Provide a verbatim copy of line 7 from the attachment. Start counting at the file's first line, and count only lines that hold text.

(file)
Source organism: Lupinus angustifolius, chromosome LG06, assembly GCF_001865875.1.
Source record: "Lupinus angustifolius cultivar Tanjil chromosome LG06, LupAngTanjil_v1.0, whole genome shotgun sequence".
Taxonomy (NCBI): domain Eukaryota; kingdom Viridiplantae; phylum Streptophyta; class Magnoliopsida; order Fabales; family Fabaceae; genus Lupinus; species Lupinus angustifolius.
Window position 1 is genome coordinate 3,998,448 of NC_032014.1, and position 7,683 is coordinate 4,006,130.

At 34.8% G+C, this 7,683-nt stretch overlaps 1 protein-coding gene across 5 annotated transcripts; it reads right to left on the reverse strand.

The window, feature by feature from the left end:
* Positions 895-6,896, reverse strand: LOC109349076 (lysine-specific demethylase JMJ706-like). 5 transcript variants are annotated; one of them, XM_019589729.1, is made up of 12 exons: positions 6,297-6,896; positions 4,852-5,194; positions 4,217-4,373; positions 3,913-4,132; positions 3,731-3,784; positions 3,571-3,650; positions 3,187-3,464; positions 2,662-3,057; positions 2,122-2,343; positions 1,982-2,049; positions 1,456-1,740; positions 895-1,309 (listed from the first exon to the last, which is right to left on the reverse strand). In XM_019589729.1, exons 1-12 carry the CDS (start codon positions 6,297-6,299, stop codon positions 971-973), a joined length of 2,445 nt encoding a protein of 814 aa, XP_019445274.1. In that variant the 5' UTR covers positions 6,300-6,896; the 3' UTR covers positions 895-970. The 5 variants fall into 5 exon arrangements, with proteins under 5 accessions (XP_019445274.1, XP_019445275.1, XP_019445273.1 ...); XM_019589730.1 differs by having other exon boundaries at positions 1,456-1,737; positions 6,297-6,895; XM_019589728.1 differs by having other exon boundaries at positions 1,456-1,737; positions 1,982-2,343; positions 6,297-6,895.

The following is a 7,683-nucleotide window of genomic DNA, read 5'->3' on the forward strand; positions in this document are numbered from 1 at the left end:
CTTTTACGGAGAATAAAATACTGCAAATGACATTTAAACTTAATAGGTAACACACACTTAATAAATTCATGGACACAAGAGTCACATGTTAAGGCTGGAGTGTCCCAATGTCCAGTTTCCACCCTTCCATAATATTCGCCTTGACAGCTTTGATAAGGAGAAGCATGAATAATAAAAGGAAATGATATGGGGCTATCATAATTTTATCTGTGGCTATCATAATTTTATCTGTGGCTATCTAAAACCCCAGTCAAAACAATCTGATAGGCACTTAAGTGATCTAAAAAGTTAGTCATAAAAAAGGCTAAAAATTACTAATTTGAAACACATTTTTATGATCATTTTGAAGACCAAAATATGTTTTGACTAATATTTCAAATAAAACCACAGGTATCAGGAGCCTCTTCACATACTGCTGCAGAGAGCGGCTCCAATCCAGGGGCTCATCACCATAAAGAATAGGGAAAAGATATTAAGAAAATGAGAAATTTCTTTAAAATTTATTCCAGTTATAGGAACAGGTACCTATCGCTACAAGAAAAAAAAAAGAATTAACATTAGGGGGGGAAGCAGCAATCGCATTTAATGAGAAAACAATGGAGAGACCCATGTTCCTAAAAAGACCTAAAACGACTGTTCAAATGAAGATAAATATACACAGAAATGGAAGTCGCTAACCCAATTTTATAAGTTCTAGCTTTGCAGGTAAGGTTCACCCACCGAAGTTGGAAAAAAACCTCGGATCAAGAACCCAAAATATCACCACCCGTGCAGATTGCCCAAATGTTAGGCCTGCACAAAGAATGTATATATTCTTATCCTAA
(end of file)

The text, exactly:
* Positions 895-6,896, reverse strand: LOC109349076 (lysine-specific demethylase JMJ706-like). 5 transcript variants are annotated; one of them, XM_019589729.1, is made up of 12 exons: positions 6,297-6,896; positions 4,852-5,194; positions 4,217-4,373; positions 3,913-4,132; positions 3,731-3,784; positions 3,571-3,650; positions 3,187-3,464; positions 2,662-3,057; positions 2,122-2,343; positions 1,982-2,049; positions 1,456-1,740; positions 895-1,309 (listed from the first exon to the last, which is right to left on the reverse strand). In XM_019589729.1, exons 1-12 carry the CDS (start codon positions 6,297-6,299, stop codon positions 971-973), a joined length of 2,445 nt encoding a protein of 814 aa, XP_019445274.1. In that variant the 5' UTR covers positions 6,300-6,896; the 3' UTR covers positions 895-970. The 5 variants fall into 5 exon arrangements, with proteins under 5 accessions (XP_019445274.1, XP_019445275.1, XP_019445273.1 ...); XM_019589730.1 differs by having other exon boundaries at positions 1,456-1,737; positions 6,297-6,895; XM_019589728.1 differs by having other exon boundaries at positions 1,456-1,737; positions 1,982-2,343; positions 6,297-6,895.